Wind gusts around 40 miles per hour caused lodging in some central Kentucky corn fields the weekend of Aug. 13.

Much of the damage occurred on corn stalks that already were weakened by dry weather.

As harvest nears, producers, especially those in abnormally dry areas, need to check their corn’s stalk strength and harvest weaker stands first, said Chad Lee, grain crops specialist in the University of Kentucky College of Agriculture.

“Lack of water compromised the damaged stalks,” he said.

“The stalks were very susceptible to strong winds or other weather events that could have knocked down corn.”

Corn stalks can be compromised if dry conditions occur during seed development. This can cause the crop to stop taking in nutrients. With no other source of nourishment, the seeds may have pulled nutrients from the stalks in order to complete development.

While much of the state received ample rainfall this spring, farmers in the Purchase Area, along the Tennessee border and other pockets throughout the state have been abnormally hot and dry.

This was especially true during July, which was a critical time for kernel development.

To check for stalk deterioration, farmers need to grab a plant at chest height, pull it toward them until it is at an angle and let go. If the stalk snaps back and stands up, it is strong. It's weak if it falls over.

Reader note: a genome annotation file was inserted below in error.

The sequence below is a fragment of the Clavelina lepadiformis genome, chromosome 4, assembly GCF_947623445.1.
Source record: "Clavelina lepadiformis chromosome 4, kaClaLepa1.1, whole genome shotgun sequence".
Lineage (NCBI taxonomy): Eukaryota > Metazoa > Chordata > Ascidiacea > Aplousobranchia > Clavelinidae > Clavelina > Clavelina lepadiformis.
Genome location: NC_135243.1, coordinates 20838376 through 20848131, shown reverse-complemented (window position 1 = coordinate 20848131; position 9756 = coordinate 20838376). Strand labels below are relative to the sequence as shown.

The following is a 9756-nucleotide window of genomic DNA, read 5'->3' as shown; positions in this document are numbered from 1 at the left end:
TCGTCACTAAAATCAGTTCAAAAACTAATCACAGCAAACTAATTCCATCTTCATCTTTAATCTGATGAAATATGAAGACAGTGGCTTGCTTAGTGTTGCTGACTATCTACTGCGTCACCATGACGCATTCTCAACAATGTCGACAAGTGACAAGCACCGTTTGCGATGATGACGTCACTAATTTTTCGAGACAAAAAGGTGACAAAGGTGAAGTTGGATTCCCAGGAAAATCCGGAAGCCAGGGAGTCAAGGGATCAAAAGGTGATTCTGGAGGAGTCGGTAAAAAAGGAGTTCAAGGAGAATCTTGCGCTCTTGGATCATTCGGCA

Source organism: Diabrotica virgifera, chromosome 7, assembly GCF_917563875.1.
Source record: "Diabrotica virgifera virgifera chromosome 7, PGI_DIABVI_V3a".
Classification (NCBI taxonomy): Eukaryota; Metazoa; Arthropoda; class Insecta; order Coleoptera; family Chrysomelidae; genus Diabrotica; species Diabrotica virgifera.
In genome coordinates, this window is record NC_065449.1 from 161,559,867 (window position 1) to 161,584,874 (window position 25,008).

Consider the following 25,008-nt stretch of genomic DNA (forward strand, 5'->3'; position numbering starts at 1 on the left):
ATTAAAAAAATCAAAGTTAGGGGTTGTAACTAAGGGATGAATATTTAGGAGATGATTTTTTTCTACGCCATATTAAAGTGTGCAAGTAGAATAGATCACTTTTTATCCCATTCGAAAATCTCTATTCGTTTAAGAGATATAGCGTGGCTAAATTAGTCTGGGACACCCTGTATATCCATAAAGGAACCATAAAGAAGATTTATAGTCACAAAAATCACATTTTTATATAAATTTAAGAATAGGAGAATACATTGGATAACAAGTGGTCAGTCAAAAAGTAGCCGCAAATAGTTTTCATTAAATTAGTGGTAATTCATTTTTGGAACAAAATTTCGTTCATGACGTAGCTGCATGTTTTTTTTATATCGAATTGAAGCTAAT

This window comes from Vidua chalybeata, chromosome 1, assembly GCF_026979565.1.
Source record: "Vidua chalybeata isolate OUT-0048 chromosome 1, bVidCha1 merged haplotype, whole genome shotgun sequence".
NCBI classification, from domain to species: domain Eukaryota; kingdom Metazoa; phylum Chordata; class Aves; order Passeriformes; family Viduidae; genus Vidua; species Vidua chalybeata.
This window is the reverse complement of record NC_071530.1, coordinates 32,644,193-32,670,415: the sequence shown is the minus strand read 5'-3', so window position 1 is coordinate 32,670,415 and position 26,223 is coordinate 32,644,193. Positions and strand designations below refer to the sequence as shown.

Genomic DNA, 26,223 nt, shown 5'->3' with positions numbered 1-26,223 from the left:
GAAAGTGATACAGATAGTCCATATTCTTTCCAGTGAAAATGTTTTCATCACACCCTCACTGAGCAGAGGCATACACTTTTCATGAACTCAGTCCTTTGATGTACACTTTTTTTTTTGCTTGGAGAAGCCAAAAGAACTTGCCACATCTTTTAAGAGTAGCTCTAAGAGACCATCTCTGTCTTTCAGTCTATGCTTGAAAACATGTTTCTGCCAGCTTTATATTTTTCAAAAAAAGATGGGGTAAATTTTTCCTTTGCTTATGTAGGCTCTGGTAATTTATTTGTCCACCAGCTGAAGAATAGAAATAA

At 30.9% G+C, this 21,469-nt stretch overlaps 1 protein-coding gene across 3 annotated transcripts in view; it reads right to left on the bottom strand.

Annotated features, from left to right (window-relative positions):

If farmers discover 10 to 15 percent of stalks in a field are weak, that field should be scheduled to harvest first. If these fields were to get heavy rain or strong winds before they are harvested, lodging could occur. This would make harvest difficult and possibly cause crop losses.

While corn can recover from lodging in early developmental stages, much of the corn that lodged in central Kentucky was in the R5 or dent stage.

“This corn is too far along in development to recover from the damage,” Lee said.

With 28 percent of the state’s corn already at the dent stage and 48 percent in the R4 or dough stage as of Aug. 15, monitoring stalk strength will be important to maintaining yield potential.

Lodged corn will not dry down quickly and is at risk of developing ear molds or mycotoxins. This corn needs to be harvested as soon as it reaches R6 or blacklayer stage for grain.

The corn will need to be dried in a bin due to its high moisture content.